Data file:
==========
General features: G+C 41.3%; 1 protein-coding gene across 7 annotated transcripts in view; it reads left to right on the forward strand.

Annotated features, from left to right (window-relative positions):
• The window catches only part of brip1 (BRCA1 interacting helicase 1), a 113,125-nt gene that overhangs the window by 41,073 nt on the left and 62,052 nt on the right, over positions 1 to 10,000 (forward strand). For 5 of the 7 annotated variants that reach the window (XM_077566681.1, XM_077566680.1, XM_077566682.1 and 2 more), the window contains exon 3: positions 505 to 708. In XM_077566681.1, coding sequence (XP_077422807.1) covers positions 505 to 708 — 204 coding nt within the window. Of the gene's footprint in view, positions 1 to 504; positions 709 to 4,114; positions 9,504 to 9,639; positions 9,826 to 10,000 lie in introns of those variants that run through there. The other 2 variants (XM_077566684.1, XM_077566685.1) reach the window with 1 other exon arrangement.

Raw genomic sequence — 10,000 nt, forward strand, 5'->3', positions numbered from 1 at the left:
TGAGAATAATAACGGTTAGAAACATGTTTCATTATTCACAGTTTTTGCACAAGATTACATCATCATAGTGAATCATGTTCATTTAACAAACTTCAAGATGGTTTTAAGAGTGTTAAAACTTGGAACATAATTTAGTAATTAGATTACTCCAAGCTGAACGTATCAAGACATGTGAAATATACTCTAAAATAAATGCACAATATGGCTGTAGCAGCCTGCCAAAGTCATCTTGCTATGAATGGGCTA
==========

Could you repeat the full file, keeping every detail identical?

General features: G+C 41.3%; 1 protein-coding gene across 7 annotated transcripts in view; it reads left to right on the forward strand.

Annotated features, from left to right (window-relative positions):
• The window catches only part of brip1 (BRCA1 interacting helicase 1), a 113,125-nt gene that overhangs the window by 41,073 nt on the left and 62,052 nt on the right, over positions 1 to 10,000 (forward strand). For 5 of the 7 annotated variants that reach the window (XM_077566681.1, XM_077566680.1, XM_077566682.1 and 2 more), the window contains exon 3: positions 505 to 708. In XM_077566681.1, coding sequence (XP_077422807.1) covers positions 505 to 708 — 204 coding nt within the window. Of the gene's footprint in view, positions 1 to 504; positions 709 to 4,114; positions 9,504 to 9,639; positions 9,826 to 10,000 lie in introns of those variants that run through there. The other 2 variants (XM_077566684.1, XM_077566685.1) reach the window with 1 other exon arrangement.

Raw genomic sequence — 10,000 nt, forward strand, 5'->3', positions numbered from 1 at the left:
TGAGAATAATAACGGTTAGAAACATGTTTCATTATTCACAGTTTTTGCACAAGATTACATCATCATAGTGAATCATGTTCATTTAACAAACTTCAAGATGGTTTTAAGAGTGTTAAAACTTGGAACATAATTTAGTAATTAGATTACTCCAAGCTGAACGTATCAAGACATGTGAAATATACTCTAAAATAAATGCACAATATGGCTGTAGCAGCCTGCCAAAGTCATCTTGCTATGAATGGGCTA